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College Dropout Invents Perpetual Motion Machine?

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posted on Feb, 5 2008 @ 06:44 AM
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Found a couple of interesting articles in the paper today:

Thane Heins, a college dropout from Almonte, Ontario has spent 20 years working on a motor that appears to achieve perpetual motion - and thus far has certain scientific experts, like Markus Zahn of MIT, stumped...

On the device:



The voltage was there, but to get current he had to attach an electrical load to the coil – like a light bulb – or simply overload it, which would cause it to slow down and eventually stop. Heins did the latter, but instead of stopping, the rotor started to rapidly accelerate.





Days later, Heins realized what had happened: The steel rotor and driveshaft had conducted the magnetic resistance away from the coil and back into the heart of the electric motor. Since such motors work on the principle of converting electrical energy into motion by creating rotating magnetic fields, he figured the Back EMF was boosting those fields, causing acceleration.


Source: 'Holy crap, this is really scary,'


On the reaction:



Contacted by phone a few hours after the test, Zahn is genuinely stumped – and surprised. He said the magnet shouldn't cause acceleration. "It's an unusual phenomena I wouldn't have predicted in advance. But I saw it. It's real. Now I'm just trying to figure it out."


Source: Turning physics on its ear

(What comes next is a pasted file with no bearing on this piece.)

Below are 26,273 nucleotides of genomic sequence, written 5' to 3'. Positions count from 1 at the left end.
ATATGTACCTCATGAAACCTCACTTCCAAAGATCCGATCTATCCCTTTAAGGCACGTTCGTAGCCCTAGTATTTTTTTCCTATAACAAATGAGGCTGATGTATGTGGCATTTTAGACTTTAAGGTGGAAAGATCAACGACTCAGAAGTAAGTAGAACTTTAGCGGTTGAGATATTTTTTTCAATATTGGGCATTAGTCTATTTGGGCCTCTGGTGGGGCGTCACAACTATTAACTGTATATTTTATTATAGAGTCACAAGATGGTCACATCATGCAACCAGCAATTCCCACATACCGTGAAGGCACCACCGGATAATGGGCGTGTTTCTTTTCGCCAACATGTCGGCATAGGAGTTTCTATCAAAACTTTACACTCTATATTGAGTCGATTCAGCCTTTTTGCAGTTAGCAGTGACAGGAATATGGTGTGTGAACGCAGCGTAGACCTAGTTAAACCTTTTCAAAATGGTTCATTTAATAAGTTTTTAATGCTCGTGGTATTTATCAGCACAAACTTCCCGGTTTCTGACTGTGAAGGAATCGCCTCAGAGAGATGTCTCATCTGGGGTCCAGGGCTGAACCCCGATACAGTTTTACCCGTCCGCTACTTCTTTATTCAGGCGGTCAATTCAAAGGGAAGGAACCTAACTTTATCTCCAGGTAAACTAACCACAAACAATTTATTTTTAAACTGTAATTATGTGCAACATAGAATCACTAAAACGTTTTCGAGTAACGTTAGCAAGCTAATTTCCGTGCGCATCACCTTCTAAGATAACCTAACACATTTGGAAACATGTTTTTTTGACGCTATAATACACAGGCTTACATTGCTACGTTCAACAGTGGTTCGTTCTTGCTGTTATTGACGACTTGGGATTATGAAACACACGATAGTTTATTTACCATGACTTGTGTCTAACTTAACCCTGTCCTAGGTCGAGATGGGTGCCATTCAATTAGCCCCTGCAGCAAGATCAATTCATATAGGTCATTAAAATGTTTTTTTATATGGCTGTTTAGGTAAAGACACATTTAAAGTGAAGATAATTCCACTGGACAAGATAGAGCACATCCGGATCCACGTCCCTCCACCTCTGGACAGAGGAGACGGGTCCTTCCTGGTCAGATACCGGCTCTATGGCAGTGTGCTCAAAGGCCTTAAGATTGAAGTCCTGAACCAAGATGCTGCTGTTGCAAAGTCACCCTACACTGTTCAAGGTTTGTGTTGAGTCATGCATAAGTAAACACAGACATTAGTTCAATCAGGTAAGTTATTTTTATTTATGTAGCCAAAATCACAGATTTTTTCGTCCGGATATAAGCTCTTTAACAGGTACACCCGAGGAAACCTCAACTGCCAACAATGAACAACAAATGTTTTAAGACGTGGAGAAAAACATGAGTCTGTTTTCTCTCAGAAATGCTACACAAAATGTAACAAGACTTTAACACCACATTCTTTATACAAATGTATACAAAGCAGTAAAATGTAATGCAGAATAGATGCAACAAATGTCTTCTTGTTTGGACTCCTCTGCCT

posted on Feb, 5 2008 @ 08:05 AM
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Your links are not working.



posted on Feb, 5 2008 @ 08:20 AM
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reply to post by titian
 


They're working...they just seem to take a long time loading. I've been noticing a lot of problems with the internet in general ever since those cables were cut in Asia.

Anyway, the website is for the online version of the Toronto Star - but I'll just post the full articles here for anyone who can't load them I guess:

Article 1

`Holy crap, this is really scary,' inventor says of strange phenomenon



Feb 04, 2008 04:30 AM
Tyler Hamilton
Energy Reporter

It all began back in 1985, when Thane Heins, having studied electronics at Heritage College in Gatineau, Quebec, started thinking about how magnets could be used to improve power generators.

But it wasn't until after the 9/11 attacks that he started seriously experimenting in his basement, motivated by the desire to reduce our dependence on oil and the countries that back terrorism.

Heins tinkered away, making what seemed like good progress, until one day in early 2006 he stumbled on to something strange. As part of a test, he had connected the driveshaft of an electric motor to a steel rotor with small round magnets lining its outer edges. The idea was that as the rotor spun, the magnets would pass by a wire coil placed just in front of them to generate electrical energy – in other words, it would operate like a simple generator.

The voltage was there, but to get current he had to attach an electrical load to the coil – like a light bulb – or simply overload it, which would cause it to slow down and eventually stop. Heins did the latter, but instead of stopping, the rotor started to rapidly accelerate.